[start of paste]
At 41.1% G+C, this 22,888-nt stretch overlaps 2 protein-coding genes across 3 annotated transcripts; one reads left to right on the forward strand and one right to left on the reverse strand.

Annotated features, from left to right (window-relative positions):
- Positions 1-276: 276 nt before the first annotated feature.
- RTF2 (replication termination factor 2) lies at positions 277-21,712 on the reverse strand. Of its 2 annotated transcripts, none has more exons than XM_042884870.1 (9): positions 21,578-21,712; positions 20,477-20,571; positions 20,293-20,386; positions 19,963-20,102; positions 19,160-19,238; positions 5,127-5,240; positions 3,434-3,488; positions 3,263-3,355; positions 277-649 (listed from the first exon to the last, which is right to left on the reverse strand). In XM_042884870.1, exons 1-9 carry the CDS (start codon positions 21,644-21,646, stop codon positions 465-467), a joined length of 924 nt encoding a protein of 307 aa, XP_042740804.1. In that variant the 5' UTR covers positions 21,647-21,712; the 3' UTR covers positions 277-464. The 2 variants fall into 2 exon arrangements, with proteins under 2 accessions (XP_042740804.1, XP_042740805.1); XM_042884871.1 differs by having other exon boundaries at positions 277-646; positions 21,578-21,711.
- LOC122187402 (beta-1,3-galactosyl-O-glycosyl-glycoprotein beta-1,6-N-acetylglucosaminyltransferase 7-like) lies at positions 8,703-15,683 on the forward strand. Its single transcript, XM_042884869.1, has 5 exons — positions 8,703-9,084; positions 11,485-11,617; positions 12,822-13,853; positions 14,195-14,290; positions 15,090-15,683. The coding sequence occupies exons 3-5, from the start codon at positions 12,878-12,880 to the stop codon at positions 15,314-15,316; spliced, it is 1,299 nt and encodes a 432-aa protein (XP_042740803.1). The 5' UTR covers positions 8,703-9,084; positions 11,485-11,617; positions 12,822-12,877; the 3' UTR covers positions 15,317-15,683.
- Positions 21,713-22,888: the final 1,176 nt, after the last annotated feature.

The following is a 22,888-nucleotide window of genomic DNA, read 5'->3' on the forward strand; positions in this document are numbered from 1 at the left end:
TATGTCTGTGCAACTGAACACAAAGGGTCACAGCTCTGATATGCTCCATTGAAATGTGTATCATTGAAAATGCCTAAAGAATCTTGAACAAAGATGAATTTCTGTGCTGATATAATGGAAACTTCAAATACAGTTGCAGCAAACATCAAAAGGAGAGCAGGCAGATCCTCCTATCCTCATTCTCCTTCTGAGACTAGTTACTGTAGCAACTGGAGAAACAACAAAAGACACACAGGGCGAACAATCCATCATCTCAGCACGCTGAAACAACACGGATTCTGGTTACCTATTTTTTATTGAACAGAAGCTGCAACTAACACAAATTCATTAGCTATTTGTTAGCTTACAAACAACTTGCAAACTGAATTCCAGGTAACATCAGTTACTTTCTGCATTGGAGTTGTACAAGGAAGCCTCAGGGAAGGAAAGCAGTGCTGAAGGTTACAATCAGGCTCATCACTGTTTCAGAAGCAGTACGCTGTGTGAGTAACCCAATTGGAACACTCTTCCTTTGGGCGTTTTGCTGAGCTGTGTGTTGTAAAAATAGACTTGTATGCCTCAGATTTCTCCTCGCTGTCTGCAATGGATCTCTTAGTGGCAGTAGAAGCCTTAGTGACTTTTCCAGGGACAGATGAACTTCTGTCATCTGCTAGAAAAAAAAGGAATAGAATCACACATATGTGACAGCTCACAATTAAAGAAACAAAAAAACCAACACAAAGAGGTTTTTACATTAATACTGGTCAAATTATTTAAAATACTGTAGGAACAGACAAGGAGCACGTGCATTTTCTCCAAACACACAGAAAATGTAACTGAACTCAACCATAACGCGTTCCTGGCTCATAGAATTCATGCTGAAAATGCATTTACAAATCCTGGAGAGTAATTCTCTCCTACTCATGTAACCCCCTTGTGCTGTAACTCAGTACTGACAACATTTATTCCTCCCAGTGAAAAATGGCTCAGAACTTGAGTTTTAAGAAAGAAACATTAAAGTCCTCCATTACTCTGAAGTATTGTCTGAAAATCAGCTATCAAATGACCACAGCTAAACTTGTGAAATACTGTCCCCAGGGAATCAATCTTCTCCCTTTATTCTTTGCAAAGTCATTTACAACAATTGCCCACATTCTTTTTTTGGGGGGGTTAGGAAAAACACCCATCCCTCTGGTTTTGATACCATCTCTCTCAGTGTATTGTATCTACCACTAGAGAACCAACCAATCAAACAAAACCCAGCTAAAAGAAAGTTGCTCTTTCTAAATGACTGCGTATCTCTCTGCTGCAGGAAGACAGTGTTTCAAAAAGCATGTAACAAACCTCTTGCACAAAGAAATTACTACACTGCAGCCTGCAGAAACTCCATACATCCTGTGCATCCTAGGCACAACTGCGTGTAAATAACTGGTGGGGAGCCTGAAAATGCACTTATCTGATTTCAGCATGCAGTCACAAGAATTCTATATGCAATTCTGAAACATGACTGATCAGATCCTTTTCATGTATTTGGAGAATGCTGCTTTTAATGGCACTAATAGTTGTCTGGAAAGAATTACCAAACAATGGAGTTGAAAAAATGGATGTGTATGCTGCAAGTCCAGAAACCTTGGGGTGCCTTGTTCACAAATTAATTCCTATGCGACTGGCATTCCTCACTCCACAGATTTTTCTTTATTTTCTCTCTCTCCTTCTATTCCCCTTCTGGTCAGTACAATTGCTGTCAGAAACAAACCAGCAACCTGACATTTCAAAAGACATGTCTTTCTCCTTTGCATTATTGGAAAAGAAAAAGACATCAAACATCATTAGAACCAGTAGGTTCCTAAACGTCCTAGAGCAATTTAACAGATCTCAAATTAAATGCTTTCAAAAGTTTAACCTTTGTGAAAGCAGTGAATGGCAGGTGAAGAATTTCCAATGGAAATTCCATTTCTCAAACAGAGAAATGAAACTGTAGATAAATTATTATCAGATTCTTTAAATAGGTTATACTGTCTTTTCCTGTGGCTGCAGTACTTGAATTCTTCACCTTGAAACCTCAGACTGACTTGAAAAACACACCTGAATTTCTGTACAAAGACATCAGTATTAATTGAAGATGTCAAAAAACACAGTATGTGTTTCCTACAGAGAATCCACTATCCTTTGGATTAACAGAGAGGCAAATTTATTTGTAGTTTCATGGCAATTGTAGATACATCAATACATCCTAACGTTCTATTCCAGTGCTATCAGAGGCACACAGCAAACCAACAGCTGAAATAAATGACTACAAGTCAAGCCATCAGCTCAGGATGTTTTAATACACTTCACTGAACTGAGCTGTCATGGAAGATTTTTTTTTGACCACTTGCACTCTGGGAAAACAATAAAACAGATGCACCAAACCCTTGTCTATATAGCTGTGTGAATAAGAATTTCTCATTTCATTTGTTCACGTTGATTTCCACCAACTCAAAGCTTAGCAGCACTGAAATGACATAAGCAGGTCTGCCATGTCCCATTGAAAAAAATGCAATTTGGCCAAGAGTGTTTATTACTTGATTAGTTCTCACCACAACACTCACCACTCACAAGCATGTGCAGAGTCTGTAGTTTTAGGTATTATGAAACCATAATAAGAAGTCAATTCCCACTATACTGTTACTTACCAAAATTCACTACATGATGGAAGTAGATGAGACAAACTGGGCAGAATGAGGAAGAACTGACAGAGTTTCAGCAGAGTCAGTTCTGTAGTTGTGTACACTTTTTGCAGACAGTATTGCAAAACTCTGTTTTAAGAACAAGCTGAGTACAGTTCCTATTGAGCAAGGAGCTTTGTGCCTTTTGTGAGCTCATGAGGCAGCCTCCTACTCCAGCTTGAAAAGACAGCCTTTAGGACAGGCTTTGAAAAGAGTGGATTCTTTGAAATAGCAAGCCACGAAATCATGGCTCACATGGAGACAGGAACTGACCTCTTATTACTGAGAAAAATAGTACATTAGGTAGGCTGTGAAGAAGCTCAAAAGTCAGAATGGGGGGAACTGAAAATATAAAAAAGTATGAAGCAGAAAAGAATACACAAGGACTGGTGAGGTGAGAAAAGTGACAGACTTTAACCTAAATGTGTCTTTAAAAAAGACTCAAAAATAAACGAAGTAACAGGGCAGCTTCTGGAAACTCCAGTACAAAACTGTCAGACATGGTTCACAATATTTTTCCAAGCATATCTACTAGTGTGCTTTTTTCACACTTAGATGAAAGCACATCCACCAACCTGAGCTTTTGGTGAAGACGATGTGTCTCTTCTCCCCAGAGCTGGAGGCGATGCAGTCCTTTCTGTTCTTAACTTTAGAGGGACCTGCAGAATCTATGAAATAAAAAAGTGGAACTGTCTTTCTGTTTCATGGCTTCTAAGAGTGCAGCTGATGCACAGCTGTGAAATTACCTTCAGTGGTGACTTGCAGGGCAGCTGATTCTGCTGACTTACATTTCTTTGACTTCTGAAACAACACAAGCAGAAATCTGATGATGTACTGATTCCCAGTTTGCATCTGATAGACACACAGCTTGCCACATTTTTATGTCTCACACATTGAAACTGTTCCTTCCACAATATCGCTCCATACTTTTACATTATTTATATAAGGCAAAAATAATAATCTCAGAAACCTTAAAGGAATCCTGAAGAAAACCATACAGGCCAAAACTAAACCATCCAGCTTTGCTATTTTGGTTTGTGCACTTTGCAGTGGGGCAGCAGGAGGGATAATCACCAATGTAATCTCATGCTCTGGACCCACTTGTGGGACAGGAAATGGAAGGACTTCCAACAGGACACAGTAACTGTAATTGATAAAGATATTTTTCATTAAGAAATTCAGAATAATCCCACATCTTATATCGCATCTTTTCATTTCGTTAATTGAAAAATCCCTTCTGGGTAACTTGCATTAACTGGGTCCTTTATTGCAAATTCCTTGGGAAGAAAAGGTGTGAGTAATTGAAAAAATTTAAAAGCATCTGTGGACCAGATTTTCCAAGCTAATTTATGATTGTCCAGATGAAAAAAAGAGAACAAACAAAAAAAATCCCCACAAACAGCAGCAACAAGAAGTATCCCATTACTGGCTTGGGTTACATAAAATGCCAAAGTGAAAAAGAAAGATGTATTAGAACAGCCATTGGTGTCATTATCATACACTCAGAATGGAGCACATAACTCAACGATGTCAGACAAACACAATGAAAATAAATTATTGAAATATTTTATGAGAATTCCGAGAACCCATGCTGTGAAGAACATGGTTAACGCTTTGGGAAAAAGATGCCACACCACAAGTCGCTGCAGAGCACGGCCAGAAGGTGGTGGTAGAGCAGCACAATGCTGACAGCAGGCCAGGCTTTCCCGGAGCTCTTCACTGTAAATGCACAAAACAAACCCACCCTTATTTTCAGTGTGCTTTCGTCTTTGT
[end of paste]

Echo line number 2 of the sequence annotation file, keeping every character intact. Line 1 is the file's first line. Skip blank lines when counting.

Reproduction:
Annotated features, from left to right (window-relative positions):